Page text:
AUG 15, 2018 12:27 AM PDT

Peripheral Nerve Blockers Treat Facial Pain

WRITTEN BY: Nouran Amin

A new research study published in the American Journal of Emergency Medicine explains the use of peripheral nerve inhibitors in the treatment of facial pain condition known as Trigeminal Neuralgia (TGN). TGN involves sudden episodes of severe facial pain that can significantly reduce the quality of life for affected individuals.

Some patients seek highly precise invasive procedures when proper medication fails to manage the pain. However, invasive procedures often leave patients with discomfort and the long period of numbness. Fortunately, the study examined alternatives that can give patients promising results with less discomfort. Such an alternative is Peripheral Trigeminal Nerve Blocks (PTNB). PTNB can be thought of as another procedure in which a numbing medication is administered through an injection at the site where the problem nerve reaches the facial pain area. Although PTNB serves as a promising alternative, the efficacy of this particular drug has not been well studied in both short-term and long-term management of TGN.

Image Retrieved From Unsplash, www.unsplash.com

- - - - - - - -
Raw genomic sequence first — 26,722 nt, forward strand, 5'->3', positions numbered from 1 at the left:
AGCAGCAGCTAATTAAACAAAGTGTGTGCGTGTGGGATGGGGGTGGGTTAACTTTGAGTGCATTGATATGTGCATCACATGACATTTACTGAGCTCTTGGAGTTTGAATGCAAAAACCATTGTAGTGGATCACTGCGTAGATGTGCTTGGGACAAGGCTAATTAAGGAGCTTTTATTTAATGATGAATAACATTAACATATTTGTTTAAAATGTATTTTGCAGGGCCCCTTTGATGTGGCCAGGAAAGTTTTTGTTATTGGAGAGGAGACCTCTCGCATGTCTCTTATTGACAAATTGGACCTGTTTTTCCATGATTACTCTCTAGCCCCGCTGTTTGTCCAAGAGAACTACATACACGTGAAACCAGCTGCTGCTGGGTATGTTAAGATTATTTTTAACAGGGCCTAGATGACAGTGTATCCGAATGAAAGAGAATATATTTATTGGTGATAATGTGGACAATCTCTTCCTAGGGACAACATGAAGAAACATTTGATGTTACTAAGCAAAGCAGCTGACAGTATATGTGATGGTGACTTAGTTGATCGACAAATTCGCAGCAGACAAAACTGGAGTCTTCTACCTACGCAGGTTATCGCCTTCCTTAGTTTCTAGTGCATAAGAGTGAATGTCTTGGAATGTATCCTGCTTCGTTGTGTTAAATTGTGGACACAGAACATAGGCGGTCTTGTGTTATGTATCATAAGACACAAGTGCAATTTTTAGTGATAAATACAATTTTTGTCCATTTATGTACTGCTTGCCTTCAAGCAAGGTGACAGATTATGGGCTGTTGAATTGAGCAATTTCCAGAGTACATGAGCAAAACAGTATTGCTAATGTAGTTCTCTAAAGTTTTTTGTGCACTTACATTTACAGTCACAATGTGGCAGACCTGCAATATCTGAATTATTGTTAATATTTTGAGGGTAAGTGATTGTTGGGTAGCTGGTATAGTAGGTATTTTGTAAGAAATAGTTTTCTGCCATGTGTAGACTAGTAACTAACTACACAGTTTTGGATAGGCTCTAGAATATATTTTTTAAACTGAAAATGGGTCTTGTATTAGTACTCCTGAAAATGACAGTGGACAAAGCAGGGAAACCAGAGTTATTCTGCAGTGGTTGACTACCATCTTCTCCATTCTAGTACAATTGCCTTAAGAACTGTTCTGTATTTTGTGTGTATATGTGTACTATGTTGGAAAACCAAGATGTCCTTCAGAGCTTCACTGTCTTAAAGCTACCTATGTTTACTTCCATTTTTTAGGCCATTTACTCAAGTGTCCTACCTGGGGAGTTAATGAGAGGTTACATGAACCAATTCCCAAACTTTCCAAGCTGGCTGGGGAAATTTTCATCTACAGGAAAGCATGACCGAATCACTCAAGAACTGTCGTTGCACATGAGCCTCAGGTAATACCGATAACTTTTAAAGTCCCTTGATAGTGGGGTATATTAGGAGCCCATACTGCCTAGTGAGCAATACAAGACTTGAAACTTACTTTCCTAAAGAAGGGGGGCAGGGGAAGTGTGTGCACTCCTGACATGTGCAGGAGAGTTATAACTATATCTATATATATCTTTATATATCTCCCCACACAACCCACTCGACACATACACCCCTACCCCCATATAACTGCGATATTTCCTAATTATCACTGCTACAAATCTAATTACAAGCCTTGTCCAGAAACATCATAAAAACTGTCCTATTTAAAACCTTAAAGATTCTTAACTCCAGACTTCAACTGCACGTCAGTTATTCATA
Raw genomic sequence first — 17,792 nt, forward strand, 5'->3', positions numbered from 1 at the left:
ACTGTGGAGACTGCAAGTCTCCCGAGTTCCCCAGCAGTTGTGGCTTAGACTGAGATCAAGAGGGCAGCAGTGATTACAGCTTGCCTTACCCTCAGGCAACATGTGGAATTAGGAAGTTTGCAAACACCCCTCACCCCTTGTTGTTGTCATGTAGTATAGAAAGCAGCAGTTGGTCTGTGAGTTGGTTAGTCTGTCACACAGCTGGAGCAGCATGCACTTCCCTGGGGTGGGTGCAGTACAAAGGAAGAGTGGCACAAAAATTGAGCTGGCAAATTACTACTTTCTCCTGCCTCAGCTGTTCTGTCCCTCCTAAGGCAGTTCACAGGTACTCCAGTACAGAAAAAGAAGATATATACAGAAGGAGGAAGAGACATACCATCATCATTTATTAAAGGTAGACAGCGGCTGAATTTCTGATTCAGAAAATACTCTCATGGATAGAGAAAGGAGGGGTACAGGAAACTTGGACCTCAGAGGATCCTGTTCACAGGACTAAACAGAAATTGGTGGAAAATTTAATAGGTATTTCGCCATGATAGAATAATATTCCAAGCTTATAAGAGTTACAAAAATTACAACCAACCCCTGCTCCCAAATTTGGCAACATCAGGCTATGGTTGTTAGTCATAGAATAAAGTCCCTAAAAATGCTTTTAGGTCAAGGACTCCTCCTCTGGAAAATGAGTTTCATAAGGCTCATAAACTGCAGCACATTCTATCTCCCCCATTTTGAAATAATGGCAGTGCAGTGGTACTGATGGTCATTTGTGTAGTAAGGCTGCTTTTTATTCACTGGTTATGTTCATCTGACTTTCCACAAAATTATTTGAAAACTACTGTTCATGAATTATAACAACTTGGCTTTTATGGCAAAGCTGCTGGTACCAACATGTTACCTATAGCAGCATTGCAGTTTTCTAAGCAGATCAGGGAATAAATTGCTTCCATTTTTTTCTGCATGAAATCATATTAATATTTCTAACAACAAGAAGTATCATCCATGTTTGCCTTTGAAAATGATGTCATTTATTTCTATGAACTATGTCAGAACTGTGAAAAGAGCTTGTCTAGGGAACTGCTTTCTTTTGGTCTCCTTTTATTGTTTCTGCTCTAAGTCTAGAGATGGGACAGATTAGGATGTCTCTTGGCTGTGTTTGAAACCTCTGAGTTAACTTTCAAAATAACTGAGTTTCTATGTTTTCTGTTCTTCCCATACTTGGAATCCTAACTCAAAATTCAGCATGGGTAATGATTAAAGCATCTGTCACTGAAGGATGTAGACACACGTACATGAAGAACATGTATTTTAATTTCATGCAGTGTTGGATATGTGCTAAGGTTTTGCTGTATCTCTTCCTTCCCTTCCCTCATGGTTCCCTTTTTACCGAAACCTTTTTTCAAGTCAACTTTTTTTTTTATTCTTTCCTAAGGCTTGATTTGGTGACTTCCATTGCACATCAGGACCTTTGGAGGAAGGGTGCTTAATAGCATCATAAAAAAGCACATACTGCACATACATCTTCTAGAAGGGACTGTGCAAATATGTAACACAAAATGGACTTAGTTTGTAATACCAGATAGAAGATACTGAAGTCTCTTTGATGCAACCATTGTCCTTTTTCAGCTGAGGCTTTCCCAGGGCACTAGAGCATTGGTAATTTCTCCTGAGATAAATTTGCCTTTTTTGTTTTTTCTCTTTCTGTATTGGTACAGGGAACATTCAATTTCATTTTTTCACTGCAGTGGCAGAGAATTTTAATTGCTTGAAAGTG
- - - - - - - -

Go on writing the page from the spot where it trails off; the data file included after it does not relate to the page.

During a case series in the American Journal of Emergency Medicine, Michael Perloff, MD, a clinical neurologist and an assistant professor of neurology at Boston University School of Medicine, examined nine TGN patients that were treated with PTNB. Perloff found that all nine patients had an immediate relief of their pain after the administered procedure, with many reporting pain-free feeling. Additionally, six of these nine patients reported continued pain relief from a range of one to eight months that followed the procedure, with two of the patients experiencing a complete resolution of their pain months after the administered injections. Perloff believes these results to be an encouraging step towards effective pain management for patients with TGN. "PTNB can be a simple, safe alternative compared to opioids, invasive ganglion level procedures or surgery."

Source: Boston University School of Medicine

About the Author
BS/MS
Nouran is a scientist, educator, and life-long learner with a passion for making science more communicable. When not busy in the lab isolating blood macrophages, she enjoys writing on various STEM topics.
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